Hindutva-Aligned US Politicians Denounce Anti-Hindutva Conference
Niraj Antani and Padma Kuppa predictably oppose criticism of Hindu nationalism
Two state legislators in the US, both of whom have strong ties to American elements of India’s Rashtriya Swayamsevak Sangh (RSS) paramilitary and the supremacist Hindutva ideology undergirding it, have predictably voiced grievances about the upcoming Dismantling Global Hindutva (DGH) conference.
On 31 August, Ohio State Senator Niraj Antani declared, “This conference represents a disgusting attack on Hindus across the United States.” On 3 September, Michigan State Representative Padma Kuppa argued that the conference “actively promotes identity-based discrimination or hate speech.”
Notably, both politicians have received extensive campaign financing from various leaders in RSS affiliates in the US, have long track records of speaking at RSS-linked events, and have been vocal supporters of the Hindutva — or Hindu nationalist — agenda pushed by current Indian Prime Minister Narendra Modi.
“Hindutva,” as defined by the US Commission on International Religious Freedom, is an ideology “which holds non-Hindus as foreign to India.” According to Amnesty International, Hindutva is the political ideology of an exclusively Hindu nation which portrays Muslims and other non-Hindus as hostile to Hindu India, threatening Hindus and eroding their rights.” A term coined, in its modern usage, in the 1920s, it is essentially a religious national political ideology — yet its supporters invariably accuse its critics (which include countless Hindus) of “Hinduphobia” for daring to oppose it.
Describing the DGH conference as “nothing more than racism and bigotry against Hindus,” Antani pledged, “I will always stand strong against Hinduphobia.” Kuppa, meanwhile, claimed the conference would “ostracize a community of students for their religious beliefs” and insisted that it endangers ”the safety and well-being” of Hindu students.
“Hindutva seeks to reduce the myriad practices of Hinduism to a singular notion of Hindu power in a putatively Hindu motherland,” explain the conference organizers. “We condemn attacks on the conference on the grounds of Hinduphobia. Critiques of Hindutva pose no danger to Hinduism. To the contrary, the fascist ideology of Hindutva might, in the long run, turn out to be Hinduism’s greatest enemy.” The organizers further note the importance of developing “a comprehensive understanding of Hindutva and its global implications through its different iterations in the large Indian Diaspora… especially as Hindutva groups expand their influence well beyond India.”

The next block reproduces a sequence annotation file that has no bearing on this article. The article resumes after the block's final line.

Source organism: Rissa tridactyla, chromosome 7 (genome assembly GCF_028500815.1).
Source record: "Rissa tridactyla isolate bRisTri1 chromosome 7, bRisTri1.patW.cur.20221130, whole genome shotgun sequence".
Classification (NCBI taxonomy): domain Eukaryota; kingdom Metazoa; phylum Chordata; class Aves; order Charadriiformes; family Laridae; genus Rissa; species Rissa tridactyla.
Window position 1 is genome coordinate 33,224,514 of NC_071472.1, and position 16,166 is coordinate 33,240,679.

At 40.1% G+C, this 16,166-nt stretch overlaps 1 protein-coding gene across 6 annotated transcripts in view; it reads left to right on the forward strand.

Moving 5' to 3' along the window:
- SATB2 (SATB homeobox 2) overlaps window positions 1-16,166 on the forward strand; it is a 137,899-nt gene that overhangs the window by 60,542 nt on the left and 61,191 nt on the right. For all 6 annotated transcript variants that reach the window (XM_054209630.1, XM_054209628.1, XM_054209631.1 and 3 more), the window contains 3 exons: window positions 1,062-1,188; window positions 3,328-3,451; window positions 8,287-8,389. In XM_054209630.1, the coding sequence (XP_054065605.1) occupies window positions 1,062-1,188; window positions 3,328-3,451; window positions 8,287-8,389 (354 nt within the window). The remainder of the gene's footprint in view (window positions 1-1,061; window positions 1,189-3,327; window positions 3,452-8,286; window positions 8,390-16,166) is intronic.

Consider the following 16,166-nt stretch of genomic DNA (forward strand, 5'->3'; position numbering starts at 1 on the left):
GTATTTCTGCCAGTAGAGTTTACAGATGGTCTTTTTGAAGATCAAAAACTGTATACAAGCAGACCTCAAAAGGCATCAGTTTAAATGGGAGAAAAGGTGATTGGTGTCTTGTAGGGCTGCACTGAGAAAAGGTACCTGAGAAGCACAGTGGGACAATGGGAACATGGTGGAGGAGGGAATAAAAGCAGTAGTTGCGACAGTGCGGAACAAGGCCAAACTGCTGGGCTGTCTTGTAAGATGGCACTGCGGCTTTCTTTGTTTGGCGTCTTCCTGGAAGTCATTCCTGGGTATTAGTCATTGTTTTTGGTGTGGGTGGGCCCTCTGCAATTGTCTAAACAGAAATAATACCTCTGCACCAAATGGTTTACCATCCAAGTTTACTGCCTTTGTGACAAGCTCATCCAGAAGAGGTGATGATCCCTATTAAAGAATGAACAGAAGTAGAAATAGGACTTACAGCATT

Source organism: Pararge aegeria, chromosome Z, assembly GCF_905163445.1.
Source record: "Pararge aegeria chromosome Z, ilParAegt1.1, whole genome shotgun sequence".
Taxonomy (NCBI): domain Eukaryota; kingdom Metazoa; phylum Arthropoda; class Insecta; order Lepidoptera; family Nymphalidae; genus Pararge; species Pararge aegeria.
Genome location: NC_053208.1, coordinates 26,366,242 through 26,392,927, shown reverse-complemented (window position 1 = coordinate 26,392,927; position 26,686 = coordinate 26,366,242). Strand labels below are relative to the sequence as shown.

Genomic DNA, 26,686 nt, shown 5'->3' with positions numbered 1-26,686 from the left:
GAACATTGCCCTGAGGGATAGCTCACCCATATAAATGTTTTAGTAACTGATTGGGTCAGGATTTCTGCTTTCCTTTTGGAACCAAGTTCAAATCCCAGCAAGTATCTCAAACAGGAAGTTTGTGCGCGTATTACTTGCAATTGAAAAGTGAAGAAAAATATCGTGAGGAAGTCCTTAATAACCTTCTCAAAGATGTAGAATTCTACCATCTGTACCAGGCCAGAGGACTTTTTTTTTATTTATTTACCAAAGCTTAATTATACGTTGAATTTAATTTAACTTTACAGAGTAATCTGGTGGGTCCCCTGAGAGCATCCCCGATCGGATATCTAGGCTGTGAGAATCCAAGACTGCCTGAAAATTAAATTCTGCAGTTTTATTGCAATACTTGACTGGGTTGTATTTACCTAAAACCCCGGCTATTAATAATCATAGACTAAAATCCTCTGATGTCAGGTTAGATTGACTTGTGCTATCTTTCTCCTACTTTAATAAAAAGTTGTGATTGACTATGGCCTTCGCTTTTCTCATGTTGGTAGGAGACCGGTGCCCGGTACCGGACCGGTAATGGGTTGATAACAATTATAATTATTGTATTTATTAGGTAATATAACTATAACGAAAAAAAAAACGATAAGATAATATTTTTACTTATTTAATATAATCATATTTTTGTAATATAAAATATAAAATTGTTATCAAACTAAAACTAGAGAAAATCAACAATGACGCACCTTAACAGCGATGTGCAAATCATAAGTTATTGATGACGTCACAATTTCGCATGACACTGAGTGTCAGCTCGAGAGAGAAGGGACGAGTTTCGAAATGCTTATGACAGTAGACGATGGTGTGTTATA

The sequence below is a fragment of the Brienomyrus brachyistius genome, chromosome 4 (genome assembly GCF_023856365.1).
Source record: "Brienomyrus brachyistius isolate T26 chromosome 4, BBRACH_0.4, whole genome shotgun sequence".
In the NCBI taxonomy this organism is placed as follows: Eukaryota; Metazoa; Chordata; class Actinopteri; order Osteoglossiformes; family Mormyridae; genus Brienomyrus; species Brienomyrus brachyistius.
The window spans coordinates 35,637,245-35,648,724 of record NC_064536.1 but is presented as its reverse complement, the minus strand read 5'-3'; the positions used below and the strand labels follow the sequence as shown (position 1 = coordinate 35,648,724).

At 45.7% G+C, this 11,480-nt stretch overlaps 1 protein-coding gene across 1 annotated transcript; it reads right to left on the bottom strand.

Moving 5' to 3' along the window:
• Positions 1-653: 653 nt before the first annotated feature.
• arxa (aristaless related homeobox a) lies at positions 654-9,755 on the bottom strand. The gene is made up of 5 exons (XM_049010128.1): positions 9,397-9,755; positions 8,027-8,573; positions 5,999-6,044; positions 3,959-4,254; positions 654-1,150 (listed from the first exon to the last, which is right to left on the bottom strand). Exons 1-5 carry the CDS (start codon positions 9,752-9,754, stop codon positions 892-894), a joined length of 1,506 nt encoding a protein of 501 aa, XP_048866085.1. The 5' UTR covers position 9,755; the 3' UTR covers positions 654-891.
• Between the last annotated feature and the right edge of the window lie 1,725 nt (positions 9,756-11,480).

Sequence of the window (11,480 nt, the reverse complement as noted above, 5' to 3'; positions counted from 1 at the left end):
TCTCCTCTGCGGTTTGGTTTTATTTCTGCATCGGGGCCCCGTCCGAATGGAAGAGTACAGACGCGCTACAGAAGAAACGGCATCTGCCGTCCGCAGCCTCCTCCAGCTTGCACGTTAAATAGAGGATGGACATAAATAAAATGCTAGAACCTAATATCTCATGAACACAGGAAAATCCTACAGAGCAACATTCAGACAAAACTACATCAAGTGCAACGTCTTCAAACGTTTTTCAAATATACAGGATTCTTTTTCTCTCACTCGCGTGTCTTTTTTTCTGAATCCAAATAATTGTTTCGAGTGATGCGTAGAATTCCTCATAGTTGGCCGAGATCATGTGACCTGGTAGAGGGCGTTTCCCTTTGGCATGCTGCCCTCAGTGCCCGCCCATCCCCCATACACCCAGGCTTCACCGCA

Kuppa and Antani embody such a global expansion.
Both have received tens of thousands of dollars in campaign donations from out-of-state donors with strong links to — or actual leadership roles in — groups like the Hindu Swayamsevak Sangh USA (the American wing of the RSS), the Vishwa Hindu Parishad of America (the US wing of the religious wing of the RSS), and the Overseas Friends of the Bharatiya Janata Party (a registered foreign agent which serves as the American wing of India’s ruling BJP, itself the political wing of the RSS). Both have repeatedly attended or spoken at events in support of Modi as well as hosted by HSS and VHPA — even as their fellow Hindu elected officials (even those few with RSS ties, such as former Congresswoman Tulsi Gabbard) declined to do so due to the nature of the events. Most recently, Antani and Kuppa joined each other at a November 2019 VHPA conference in Boston.
It seems that the vehement denunciations of the DGH conference by Padma Kuppa and Niraj Antani are rooted in their own fear that, considering their strong ties to RSS elements in America, they themselves may fall prey to the effort to dismantle global Hindutva.
The DGH conference continues to face an onslaught of attacks by pro-Hindutva elements around the world, yet the organizers refuse to back down. “Despite a massive campaign of disinformation, support for this timely conference on Hindutva ideology has only grown,” they report. Over 70 entities from 53 universities are co-sponsoring the event. In the face of criticism, around 1,000 academics and intellectuals have signed on in support.
The conference, hosted virtually, takes place from 9:30am to 3pm EST on 10–12 September.